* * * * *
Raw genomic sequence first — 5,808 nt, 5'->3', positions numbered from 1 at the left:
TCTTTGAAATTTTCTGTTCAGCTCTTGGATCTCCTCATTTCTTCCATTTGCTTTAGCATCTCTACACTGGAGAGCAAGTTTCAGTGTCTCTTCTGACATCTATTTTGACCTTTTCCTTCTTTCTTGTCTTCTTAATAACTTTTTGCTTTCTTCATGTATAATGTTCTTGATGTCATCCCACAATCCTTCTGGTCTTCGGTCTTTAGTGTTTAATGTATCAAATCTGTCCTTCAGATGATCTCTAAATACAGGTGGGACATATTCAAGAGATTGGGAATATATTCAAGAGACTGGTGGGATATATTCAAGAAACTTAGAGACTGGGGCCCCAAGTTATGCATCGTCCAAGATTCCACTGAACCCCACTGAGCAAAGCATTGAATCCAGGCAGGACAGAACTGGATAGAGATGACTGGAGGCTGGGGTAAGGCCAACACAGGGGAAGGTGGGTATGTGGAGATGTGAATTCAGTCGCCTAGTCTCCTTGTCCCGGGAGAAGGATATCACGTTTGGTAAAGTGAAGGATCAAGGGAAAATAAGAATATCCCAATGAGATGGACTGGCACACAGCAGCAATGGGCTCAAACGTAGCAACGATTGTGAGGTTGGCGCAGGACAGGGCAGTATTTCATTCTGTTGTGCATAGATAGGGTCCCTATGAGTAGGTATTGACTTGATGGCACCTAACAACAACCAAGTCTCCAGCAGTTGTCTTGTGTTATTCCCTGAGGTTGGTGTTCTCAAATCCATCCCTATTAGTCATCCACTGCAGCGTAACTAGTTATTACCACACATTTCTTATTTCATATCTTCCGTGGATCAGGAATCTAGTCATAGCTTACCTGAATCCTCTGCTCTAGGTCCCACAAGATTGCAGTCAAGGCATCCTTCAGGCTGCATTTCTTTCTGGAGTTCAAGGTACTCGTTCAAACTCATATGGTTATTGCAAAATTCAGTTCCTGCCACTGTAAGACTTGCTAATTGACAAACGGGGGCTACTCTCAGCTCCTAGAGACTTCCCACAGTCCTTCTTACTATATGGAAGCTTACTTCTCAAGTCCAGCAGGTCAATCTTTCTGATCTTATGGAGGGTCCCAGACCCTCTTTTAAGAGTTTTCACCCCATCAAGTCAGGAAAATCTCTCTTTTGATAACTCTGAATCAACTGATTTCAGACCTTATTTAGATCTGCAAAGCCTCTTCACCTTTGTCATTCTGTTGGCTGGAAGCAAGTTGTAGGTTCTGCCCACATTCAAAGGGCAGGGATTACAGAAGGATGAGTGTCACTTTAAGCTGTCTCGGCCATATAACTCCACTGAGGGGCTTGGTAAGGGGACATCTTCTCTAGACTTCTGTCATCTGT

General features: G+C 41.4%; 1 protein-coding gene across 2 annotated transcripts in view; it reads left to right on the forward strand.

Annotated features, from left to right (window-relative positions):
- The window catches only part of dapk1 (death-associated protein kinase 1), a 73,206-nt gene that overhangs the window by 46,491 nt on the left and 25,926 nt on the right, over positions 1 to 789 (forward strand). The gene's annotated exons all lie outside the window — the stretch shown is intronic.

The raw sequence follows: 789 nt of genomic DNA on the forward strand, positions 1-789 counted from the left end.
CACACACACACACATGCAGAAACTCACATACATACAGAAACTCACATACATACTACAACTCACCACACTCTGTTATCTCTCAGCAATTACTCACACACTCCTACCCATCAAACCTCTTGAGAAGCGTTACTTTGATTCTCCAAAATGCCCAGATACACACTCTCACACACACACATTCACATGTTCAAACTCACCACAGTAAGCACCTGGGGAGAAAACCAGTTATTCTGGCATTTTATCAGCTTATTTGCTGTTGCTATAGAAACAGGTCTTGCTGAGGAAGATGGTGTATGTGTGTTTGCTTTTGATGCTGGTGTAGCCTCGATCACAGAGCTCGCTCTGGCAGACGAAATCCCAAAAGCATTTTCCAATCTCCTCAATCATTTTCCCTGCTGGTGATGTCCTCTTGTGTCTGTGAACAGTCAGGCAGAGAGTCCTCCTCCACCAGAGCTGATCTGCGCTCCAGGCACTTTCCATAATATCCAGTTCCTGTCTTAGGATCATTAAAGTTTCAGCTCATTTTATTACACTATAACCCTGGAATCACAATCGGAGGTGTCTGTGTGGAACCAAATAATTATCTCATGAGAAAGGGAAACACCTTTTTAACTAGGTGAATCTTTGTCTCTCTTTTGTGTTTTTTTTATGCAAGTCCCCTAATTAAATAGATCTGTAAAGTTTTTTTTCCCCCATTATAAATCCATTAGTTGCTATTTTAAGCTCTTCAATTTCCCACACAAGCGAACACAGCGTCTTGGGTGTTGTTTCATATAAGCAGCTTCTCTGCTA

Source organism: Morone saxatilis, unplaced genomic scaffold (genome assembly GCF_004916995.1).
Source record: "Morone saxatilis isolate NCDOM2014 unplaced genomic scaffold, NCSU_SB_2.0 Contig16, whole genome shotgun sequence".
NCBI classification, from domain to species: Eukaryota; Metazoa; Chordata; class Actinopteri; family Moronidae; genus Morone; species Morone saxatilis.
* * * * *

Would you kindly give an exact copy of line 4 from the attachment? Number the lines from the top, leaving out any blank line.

Annotated features, from left to right (window-relative positions):